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The hunt for higher margins

It's not exactly headline news that product margins have dropped significantly over the past few years, which is why smart VARs are re-evaluating their business models and trying to sell more high-margin products.

“Justifying purchases based on a 10- or 15-year-old relationship doesn’t always hold water anymore [with customers], given the level of scrutiny that most IT people and their budgets are under these days,” said Darren Hamilton, partner business manager for ProCurve Networking at HP Canada.While many argue there are no high-margin products left, VARs are finding ways to boost profits by turning products into solutions or wrapping professional services around hardware and software sales.

Here are a few areas where VARs can bump up those margins:

Attaching add-ons, peripherals and up-selling

The industry is like grocery stores, said Jim Estill, CEO of distributor Synnex Canada. People know the price of eggs and milk, but they don’t necessarily know how much avocados should cost – so the avocados are where you make all your money.

“Resellers will sell a notebook computer and make the same amount on the bag they sell for the notebook,” he said. He also points to higher-margin point-of-sale peripherals such as bar-code readers, receipt printers and portable ticket printers, and to some extent ergonomic equipment.

The more a person pays for a computer, the more willing he or she is to pay for peripherals, he added. Microsoft’s Windows Vista OS increases the average selling price of a computer by a few hundred dollars, and since people pay more for Vista machines, there’s an increased tolerance for add-ons. If you buy a $2,000 notebook, for example, you’re more receptive to buying a remote pointer for PowerPoint slides for $49.

“Sales are inversely proportional to margin,” he said. “That’s why specialty products are higher margin.” When resellers are competing directly with retailers, they tend to make lower margins. “The strategy for a small reseller should be avoidance, not going head-on. You can always sell a specialty because people will pay more to a specialist.”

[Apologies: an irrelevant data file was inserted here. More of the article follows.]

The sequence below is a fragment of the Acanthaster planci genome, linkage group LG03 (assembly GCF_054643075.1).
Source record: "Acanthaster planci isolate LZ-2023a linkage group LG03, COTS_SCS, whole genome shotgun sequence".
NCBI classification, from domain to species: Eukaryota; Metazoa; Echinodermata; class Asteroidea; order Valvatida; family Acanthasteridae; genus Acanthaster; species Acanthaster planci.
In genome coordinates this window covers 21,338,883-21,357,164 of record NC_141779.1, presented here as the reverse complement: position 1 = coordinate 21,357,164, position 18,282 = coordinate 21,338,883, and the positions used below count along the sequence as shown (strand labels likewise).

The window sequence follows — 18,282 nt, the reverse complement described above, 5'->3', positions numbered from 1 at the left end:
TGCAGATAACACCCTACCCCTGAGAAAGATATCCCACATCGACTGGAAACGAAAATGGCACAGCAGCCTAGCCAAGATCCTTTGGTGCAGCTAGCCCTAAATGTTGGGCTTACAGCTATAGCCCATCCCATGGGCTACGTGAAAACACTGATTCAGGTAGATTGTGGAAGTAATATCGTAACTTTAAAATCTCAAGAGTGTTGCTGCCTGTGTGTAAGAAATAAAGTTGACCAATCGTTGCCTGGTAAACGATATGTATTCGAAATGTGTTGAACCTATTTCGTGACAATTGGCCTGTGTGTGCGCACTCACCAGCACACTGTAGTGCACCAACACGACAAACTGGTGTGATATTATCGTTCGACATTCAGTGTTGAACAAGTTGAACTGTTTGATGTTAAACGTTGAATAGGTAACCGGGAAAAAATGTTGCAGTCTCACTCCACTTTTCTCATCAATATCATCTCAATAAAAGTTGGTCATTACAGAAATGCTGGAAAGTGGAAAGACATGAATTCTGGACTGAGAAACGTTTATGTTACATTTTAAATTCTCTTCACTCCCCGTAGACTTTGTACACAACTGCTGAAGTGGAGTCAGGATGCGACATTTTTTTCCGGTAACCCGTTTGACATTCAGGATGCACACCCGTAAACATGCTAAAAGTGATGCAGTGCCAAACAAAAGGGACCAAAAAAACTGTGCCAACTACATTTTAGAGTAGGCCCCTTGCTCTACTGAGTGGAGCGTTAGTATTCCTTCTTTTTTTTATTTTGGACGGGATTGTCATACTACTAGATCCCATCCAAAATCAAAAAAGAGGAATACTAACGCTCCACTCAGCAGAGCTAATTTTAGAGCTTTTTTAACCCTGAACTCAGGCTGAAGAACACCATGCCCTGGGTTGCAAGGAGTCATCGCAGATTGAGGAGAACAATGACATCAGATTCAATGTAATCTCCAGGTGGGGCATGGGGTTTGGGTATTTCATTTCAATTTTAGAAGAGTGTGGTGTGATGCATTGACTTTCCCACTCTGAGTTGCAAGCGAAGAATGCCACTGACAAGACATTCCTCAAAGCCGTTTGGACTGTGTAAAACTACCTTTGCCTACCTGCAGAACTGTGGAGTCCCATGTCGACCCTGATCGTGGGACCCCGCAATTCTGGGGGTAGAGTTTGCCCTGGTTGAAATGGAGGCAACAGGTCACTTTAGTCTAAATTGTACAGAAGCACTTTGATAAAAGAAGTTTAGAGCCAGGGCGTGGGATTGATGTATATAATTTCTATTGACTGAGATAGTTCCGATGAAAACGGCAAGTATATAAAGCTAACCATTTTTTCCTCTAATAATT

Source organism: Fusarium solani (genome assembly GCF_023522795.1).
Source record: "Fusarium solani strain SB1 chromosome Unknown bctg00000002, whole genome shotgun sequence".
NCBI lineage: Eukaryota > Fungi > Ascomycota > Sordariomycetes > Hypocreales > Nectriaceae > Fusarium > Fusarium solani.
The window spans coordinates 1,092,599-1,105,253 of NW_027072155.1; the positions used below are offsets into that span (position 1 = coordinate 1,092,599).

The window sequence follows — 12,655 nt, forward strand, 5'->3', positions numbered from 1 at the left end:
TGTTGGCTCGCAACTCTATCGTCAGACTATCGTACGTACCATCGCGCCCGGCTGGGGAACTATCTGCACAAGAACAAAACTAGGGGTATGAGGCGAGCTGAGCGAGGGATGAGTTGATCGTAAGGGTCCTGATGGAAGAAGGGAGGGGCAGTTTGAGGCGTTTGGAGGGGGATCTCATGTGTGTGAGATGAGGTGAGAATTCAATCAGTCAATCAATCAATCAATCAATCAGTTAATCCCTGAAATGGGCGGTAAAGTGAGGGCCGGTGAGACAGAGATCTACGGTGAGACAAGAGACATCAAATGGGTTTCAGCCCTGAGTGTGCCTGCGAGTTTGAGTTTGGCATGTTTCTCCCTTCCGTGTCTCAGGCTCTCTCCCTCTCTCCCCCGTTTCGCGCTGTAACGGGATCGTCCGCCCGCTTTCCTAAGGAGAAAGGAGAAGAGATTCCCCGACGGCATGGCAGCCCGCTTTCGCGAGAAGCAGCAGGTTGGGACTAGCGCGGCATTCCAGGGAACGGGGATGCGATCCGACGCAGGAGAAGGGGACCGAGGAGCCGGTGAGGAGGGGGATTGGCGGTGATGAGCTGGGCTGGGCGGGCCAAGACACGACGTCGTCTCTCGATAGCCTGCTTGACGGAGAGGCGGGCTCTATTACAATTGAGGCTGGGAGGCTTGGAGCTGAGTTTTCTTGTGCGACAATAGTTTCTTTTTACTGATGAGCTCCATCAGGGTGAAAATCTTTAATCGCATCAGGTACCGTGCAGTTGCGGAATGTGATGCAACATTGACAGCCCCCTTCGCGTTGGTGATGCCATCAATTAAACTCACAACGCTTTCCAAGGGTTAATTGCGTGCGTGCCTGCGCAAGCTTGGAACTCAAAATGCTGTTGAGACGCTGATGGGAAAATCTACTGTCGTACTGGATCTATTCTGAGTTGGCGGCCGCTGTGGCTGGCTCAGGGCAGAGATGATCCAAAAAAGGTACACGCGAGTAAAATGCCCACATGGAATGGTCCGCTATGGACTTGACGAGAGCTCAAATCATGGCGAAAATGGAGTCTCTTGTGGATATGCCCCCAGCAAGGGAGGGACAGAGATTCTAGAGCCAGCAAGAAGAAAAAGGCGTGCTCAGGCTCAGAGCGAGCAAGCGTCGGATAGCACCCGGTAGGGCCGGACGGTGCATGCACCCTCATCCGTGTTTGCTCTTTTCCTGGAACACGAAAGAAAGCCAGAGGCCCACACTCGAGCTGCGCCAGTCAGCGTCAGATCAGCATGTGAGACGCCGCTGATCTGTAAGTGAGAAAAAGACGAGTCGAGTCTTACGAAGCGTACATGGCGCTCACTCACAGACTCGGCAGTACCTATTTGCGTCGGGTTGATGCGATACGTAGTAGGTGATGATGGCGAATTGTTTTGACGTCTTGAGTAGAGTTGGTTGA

Selling solutions

Commodity products have margins ranging from five to 12 per cent, said Greg Rokos, president and CEO of ESI Technologies in Montreal. But as you get more specific in terms of solutions such as business continuity, disaster recovery, security or compliance, margins increase. “If you can create a solution around a product or set of products, then the margins become more interesting and go in the 15 to 25 per cent range,” he said. Professional services can range anywhere from 25 to 40 per cent.

“I don’t think it’s just one product,” he said. “You have products in security where there’s very little margin, and there’s point products in storage that’s the same thing.” The trick, he said, is to take these products and turn them into an overall solution.

Owning the intellectual property

When you own the intellectual property, margins jump up to 45 or 50 per cent – possibly even higher, said Rokos. At the same time there are huge R&D investments to be made, and you don’t know whether the market will actually buy your product.

ESI owns the intellectual property for several solutions which were either developed in-house or acquired. “These are the areas that we feel are needed to differentiate our offering and maintain the levels of gross margin to be able to reinvest and grow,” he said.

This includes Octopus, an on-demand IT services management tool designed by its technical team. “It ties in very well with everything else we do,” he said. “It can hook into our managed services and can be supplemented by our specific solutions.”

Selling services
For Ottawa-based TeraMach, complementing a product sale with professional services helps to increase its overall margin. “It would be tough to compete against a price-only competitor,” said Christian Nguyen, its director of marketing.Another Ottawa VAR, Nitro Microsystems, provides outsourced network management by bundling hardware and software with professional services. “When we can take the part numbers out of the equation, when our client has handed us the responsibility to manage their hardware, yes, we have higher margins,” said Larry Poirier, the company’s CEO.

Nitro migrated toward services because of customer demand, he added. “Customers can purchase their technology anywhere, but it takes a knowledgeable IT firm to integrate it all,” he said.

Working with specialty distributors and niche manufacturers